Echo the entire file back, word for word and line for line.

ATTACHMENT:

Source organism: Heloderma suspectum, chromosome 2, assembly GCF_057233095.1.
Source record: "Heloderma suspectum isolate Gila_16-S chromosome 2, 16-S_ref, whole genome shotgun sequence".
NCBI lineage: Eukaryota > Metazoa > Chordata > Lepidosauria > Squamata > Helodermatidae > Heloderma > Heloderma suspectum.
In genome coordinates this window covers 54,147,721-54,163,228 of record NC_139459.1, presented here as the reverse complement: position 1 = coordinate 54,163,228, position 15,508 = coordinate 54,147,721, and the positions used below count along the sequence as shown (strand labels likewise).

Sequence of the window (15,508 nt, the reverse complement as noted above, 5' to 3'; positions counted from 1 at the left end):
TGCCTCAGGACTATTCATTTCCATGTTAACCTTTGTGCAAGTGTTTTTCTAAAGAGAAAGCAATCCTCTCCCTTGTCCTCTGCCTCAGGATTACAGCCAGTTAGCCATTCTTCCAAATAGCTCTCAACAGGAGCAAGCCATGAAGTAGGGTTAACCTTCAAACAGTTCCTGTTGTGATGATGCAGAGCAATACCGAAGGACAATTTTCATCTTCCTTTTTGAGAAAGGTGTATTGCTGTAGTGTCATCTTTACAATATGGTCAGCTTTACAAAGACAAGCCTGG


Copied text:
Source organism: Heloderma suspectum, chromosome 2, assembly GCF_057233095.1.
Source record: "Heloderma suspectum isolate Gila_16-S chromosome 2, 16-S_ref, whole genome shotgun sequence".
NCBI lineage: Eukaryota > Metazoa > Chordata > Lepidosauria > Squamata > Helodermatidae > Heloderma > Heloderma suspectum.
In genome coordinates this window covers 54,147,721-54,163,228 of record NC_139459.1, presented here as the reverse complement: position 1 = coordinate 54,163,228, position 15,508 = coordinate 54,147,721, and the positions used below count along the sequence as shown (strand labels likewise).

Sequence of the window (15,508 nt, the reverse complement as noted above, 5' to 3'; positions counted from 1 at the left end):
TGCCTCAGGACTATTCATTTCCATGTTAACCTTTGTGCAAGTGTTTTTCTAAAGAGAAAGCAATCCTCTCCCTTGTCCTCTGCCTCAGGATTACAGCCAGTTAGCCATTCTTCCAAATAGCTCTCAACAGGAGCAAGCCATGAAGTAGGGTTAACCTTCAAACAGTTCCTGTTGTGATGATGCAGAGCAATACCGAAGGACAATTTTCATCTTCCTTTTTGAGAAAGGTGTATTGCTGTAGTGTCATCTTTACAATATGGTCAGCTTTACAAAGACAAGCCTGG